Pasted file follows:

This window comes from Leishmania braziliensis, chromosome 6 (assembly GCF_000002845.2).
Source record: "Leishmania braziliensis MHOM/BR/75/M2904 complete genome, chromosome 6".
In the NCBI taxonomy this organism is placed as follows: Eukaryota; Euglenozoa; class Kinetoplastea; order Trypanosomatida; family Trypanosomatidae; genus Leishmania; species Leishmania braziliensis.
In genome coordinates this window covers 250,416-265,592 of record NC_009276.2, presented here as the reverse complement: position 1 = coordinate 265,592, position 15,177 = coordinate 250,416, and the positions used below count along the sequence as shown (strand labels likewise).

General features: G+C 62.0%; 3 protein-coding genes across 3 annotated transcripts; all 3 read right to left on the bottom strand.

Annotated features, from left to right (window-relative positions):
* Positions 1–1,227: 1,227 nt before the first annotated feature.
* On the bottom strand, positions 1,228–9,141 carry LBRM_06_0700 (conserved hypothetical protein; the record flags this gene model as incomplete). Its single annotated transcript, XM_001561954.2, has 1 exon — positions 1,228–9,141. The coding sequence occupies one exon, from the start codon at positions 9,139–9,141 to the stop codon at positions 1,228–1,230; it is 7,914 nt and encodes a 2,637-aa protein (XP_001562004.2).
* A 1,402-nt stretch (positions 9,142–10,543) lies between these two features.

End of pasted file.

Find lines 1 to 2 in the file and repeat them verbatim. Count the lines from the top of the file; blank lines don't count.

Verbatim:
This window comes from Leishmania braziliensis, chromosome 6 (assembly GCF_000002845.2).
Source record: "Leishmania braziliensis MHOM/BR/75/M2904 complete genome, chromosome 6".